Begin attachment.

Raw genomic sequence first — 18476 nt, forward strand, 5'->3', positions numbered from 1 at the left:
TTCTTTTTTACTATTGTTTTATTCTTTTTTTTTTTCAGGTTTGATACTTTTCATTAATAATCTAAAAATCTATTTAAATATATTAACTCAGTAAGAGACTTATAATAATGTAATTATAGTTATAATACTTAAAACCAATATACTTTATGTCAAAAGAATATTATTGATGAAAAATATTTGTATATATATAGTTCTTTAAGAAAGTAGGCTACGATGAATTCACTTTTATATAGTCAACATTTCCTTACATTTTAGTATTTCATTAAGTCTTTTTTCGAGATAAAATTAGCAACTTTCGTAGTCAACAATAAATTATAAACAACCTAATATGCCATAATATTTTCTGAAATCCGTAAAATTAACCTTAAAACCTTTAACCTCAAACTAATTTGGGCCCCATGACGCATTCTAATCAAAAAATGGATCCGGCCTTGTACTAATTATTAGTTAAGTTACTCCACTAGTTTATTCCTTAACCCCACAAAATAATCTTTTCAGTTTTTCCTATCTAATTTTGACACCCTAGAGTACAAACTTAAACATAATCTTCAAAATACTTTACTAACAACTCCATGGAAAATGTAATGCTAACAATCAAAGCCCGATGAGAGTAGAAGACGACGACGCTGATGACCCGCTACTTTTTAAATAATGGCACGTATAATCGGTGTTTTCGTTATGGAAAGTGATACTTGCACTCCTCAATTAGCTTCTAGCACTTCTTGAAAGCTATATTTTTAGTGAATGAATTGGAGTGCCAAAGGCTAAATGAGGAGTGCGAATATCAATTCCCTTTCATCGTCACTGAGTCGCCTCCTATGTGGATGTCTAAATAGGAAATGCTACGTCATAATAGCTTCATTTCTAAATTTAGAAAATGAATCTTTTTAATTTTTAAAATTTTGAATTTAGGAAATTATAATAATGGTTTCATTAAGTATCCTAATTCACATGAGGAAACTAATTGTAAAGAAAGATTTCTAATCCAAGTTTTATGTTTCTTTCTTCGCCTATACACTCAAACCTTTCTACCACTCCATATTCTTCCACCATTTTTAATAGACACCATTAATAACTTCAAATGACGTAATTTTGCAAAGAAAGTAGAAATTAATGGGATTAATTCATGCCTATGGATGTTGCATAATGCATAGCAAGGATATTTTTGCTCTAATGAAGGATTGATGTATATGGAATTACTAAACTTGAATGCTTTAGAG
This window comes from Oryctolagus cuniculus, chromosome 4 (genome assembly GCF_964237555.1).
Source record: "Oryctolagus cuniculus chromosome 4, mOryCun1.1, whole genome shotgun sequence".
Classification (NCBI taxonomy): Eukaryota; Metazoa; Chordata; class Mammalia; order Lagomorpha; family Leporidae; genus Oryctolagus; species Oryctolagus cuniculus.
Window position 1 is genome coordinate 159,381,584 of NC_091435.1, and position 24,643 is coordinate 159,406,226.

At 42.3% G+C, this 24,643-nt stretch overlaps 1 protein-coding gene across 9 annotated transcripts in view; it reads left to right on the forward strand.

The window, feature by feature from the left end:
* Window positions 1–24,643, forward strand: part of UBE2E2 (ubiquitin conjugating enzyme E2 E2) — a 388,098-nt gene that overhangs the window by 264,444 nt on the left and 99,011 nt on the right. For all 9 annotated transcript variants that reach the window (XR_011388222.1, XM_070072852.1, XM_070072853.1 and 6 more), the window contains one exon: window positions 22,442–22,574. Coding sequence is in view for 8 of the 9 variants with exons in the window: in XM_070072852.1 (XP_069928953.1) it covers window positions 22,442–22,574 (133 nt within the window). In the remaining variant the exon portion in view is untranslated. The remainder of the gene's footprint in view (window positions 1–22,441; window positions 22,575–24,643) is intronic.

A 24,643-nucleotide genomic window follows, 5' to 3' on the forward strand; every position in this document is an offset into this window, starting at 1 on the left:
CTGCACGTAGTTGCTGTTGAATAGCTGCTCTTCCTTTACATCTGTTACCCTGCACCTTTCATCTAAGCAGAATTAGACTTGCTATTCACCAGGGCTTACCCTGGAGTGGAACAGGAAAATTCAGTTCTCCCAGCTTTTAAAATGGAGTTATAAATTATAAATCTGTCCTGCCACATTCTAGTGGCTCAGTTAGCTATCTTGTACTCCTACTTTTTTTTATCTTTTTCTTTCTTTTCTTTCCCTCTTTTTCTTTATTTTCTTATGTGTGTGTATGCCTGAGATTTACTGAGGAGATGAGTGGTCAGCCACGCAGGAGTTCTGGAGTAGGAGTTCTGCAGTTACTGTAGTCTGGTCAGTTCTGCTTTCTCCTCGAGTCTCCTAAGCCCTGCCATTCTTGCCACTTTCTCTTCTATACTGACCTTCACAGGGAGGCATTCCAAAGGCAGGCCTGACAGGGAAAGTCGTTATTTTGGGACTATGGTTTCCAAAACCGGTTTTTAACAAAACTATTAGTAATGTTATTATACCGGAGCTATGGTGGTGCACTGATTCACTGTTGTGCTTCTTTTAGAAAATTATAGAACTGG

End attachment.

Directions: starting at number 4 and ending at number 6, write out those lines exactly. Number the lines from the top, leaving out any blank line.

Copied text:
Source record: "Oryctolagus cuniculus chromosome 4, mOryCun1.1, whole genome shotgun sequence".
Classification (NCBI taxonomy): Eukaryota; Metazoa; Chordata; class Mammalia; order Lagomorpha; family Leporidae; genus Oryctolagus; species Oryctolagus cuniculus.
Window position 1 is genome coordinate 159,381,584 of NC_091435.1, and position 24,643 is coordinate 159,406,226.